Lesson #18: The difference between compassionate intent and being a doormat

Photo credit: Tony Fisher 

While my last post was about OKCupid, it’s been a while since we've actually talked relationships. Two years, in fact, which have held both wonderful times and tough ones with the men in my life. Public relationships and less public ones. Today, we’ll be talking about the latter.

Before I dive into that though, it’s interesting to me to note that I tend to write about relationships more when they go awry rather than when they are constantly delightful. As with most things in my life, I tend to pay attention to the lessons resulting from difficult things more than the easy things, partially because there’s more to learn from them, partially because I’m more aware of them, and partially because I believe you need to understand the pain and the sadness to fully appreciate the joy of when things are great. Accordingly, take these posts with a grain of salt – for every story of romance gone wrong, there’s a story of it going right…I just tend to be a bit less introspective during those times.

Enough talk though – back to the story.

This fall, I met someone who would become a close friend in ways neither of us anticipated. We were both going through difficult times – me, a period of questioning, identity insecurity, and rebuilding, and him, an inflection point that masked what was coming next—and so, in those few months, we became each other’s distractions from ourselves.

After the context of us meeting came to an end, our relationship morphed from a space to be both us and ourselves without expectations into a series of occasional IMs. While we agreed that what had been there was not something that transcended distance nor our desire to focus on our separate lives, we also agreed that if either of us found ourselves in the other’s home city, we would have a friend to visit and a place to stay.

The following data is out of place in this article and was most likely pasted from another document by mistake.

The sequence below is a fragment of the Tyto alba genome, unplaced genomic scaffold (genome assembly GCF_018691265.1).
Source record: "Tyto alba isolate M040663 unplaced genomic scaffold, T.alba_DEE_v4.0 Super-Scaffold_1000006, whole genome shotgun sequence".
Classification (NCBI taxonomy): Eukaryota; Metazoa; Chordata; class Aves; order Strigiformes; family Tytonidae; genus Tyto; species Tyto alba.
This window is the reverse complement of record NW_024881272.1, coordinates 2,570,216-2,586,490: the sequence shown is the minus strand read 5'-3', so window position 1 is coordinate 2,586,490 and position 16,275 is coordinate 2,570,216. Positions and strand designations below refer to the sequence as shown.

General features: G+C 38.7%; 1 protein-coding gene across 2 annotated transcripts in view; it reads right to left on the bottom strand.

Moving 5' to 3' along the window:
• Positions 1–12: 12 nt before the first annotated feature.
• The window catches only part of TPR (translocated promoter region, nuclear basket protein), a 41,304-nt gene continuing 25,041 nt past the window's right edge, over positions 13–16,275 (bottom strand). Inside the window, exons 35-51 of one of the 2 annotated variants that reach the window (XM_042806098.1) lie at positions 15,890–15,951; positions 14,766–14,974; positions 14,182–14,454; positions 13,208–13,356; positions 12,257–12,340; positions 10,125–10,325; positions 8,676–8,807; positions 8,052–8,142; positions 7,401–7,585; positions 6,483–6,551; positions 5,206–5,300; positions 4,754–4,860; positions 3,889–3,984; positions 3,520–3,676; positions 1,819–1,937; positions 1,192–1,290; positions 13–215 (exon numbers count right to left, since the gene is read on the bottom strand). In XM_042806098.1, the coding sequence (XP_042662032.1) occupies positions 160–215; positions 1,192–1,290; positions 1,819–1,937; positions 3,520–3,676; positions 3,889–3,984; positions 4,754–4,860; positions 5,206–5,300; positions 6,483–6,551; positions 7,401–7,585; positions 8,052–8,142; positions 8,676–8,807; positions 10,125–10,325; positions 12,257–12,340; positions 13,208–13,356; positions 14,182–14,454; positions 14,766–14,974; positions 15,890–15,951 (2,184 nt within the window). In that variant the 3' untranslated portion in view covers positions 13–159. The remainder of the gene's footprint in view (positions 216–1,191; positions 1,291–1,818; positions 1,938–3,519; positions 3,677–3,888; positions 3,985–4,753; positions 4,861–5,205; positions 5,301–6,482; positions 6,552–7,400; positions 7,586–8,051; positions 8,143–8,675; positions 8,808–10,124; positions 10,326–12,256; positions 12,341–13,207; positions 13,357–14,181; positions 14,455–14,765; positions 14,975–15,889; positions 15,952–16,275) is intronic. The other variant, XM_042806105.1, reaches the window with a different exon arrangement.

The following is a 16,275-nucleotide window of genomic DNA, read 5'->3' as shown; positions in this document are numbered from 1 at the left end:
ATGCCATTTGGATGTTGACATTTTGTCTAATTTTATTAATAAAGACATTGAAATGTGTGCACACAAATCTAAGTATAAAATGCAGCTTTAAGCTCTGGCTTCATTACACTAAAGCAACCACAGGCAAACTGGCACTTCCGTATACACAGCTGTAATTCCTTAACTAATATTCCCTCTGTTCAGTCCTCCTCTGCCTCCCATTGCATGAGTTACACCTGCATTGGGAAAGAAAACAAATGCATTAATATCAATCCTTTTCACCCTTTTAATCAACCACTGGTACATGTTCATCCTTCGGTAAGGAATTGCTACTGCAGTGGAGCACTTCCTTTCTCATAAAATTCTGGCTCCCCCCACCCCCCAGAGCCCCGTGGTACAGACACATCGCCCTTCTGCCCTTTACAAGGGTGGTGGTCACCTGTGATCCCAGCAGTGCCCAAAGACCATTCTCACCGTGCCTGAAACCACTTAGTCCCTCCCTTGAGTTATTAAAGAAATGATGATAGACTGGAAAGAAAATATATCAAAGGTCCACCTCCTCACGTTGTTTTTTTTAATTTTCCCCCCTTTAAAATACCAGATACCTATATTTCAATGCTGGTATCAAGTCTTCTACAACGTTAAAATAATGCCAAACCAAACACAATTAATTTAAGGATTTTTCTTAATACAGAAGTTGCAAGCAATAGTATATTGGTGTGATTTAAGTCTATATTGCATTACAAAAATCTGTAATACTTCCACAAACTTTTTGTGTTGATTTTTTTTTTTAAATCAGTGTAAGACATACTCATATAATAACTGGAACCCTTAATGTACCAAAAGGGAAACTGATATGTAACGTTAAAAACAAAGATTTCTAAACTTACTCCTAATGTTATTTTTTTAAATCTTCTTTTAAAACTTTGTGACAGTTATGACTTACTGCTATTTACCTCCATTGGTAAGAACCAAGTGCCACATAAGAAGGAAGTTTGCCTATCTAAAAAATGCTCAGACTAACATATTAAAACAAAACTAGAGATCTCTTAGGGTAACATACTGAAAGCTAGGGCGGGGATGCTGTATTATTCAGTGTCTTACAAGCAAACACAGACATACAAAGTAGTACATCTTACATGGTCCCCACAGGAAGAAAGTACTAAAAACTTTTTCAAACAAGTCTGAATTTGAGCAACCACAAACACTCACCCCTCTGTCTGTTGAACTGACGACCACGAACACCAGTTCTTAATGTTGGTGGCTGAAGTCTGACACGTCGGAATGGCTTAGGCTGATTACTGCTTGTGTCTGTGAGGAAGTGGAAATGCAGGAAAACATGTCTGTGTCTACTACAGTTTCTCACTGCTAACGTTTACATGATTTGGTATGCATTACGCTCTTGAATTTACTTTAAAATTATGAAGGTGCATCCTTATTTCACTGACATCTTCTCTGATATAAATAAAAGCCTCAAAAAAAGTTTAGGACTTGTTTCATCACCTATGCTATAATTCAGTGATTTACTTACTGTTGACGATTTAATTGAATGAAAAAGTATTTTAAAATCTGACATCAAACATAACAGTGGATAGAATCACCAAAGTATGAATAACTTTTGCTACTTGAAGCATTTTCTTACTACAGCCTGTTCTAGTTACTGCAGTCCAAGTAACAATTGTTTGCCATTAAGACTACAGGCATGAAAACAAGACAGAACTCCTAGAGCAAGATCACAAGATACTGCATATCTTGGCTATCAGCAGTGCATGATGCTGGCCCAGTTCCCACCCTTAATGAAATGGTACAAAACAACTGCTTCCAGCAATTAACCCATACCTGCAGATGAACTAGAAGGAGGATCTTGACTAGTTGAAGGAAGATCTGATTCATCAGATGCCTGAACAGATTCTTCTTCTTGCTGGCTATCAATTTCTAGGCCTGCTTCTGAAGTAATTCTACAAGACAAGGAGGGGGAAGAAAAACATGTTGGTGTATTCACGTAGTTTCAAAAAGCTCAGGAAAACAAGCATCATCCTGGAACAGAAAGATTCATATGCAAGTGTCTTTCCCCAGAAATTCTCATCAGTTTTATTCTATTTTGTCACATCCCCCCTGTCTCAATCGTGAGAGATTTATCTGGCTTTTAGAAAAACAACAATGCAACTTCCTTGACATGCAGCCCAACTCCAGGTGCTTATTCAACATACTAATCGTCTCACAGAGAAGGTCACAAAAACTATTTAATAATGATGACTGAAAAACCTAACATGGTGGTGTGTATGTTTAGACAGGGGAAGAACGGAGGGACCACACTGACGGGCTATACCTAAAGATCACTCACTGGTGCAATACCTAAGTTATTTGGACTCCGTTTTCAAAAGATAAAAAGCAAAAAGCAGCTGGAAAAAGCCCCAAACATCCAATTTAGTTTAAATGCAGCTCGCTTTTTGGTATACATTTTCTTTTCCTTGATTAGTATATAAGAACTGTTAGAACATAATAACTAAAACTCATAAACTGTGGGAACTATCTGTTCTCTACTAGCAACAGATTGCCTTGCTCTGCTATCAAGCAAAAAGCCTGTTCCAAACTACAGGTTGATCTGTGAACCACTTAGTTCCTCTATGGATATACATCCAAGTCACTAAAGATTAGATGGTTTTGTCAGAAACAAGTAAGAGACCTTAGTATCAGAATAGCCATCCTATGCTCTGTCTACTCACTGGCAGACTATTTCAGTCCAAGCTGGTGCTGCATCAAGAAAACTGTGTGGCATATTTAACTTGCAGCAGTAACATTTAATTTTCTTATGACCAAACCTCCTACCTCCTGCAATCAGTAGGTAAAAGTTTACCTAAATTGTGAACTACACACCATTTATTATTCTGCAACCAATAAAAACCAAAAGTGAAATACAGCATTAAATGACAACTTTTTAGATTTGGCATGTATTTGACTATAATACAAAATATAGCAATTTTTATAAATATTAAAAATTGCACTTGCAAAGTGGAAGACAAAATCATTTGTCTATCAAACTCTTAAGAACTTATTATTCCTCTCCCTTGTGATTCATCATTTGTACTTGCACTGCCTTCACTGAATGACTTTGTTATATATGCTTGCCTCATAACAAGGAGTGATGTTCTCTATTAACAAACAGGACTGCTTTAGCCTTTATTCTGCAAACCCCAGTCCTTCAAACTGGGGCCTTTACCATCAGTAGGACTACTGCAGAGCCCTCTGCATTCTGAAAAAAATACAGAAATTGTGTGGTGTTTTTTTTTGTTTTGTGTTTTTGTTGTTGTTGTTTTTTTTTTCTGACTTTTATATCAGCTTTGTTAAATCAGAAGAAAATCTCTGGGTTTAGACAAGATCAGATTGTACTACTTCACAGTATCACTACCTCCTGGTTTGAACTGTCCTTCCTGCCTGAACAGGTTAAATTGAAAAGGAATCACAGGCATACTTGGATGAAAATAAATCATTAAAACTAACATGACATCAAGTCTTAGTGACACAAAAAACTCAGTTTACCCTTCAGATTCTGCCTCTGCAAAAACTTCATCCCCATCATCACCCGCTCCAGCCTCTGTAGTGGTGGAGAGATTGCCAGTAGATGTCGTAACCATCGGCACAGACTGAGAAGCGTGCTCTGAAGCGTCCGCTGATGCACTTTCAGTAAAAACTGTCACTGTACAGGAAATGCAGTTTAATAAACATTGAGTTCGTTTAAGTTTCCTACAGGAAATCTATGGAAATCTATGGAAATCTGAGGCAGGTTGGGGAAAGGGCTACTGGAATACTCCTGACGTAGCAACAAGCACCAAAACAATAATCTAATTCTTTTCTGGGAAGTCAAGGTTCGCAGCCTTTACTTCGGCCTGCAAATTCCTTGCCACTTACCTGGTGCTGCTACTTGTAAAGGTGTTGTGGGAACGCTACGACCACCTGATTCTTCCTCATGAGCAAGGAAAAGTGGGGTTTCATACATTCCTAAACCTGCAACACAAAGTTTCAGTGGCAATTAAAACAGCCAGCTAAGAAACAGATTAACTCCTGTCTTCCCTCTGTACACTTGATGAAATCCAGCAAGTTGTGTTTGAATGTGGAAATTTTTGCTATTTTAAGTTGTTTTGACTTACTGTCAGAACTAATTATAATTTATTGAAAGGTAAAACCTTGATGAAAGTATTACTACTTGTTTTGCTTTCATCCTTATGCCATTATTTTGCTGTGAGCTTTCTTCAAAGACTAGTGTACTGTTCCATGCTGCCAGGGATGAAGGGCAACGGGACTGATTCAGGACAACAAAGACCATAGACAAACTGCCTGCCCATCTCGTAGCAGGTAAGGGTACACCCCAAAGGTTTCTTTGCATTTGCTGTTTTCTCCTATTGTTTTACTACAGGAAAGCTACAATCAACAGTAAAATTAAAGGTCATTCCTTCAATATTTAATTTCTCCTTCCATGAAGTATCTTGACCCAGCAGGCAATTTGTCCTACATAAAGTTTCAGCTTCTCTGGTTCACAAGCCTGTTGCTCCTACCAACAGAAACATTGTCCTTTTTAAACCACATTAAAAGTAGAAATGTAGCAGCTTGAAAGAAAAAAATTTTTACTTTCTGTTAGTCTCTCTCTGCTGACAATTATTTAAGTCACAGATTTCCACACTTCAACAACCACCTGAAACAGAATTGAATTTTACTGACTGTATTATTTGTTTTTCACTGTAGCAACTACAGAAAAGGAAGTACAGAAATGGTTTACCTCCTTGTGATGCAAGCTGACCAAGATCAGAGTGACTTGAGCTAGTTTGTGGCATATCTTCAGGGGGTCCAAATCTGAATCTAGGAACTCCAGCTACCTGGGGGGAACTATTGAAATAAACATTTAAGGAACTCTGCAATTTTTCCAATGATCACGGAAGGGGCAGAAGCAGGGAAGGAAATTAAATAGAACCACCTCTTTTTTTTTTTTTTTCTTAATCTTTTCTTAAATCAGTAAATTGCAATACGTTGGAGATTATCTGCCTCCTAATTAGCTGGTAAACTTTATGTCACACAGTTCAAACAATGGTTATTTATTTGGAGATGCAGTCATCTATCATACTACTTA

A few weeks ago while in NYC for a girls’ weekend, I took him up on that offer.

I wanted to go into that weekend without expectations for what would happen or what seeing him again would be like, however, I had a feeling that it was going to be different. Most of the things that had originally brought us together were no longer there, the timing was off, and ultimately, we were different people than we were when we first met…so (to which my seatmate on the flight out can attest), I had a lot of uncertainty about what that weekend would hold.

What actually happened turned out to be a pretty balanced mix of great, meh, and frustration/disappointment. Some things were different, yet others were the same from what had been before– it was still me initiating time with him, him distracted by what was to come rather than being able to be with what was, and me feeling like I wasn’t being prioritized in the same way that I was prioritizing him. Decision after decision that weekend reinforced that feeling, which, regardless of if it were coming from him or from any other friend, frankly sucks.

While the situation and our agreement didn't call for it, I wanted him to be different. I wanted to magically be someone whose time and needs he valued on the same level that I felt like I valued his. For the few hours that weekend that we were going to spend together, I wanted him to act as though I was more than some girl that came along and held his attention for a few months. I wanted to feel desired and special. And at the time, the way I felt was anything but that.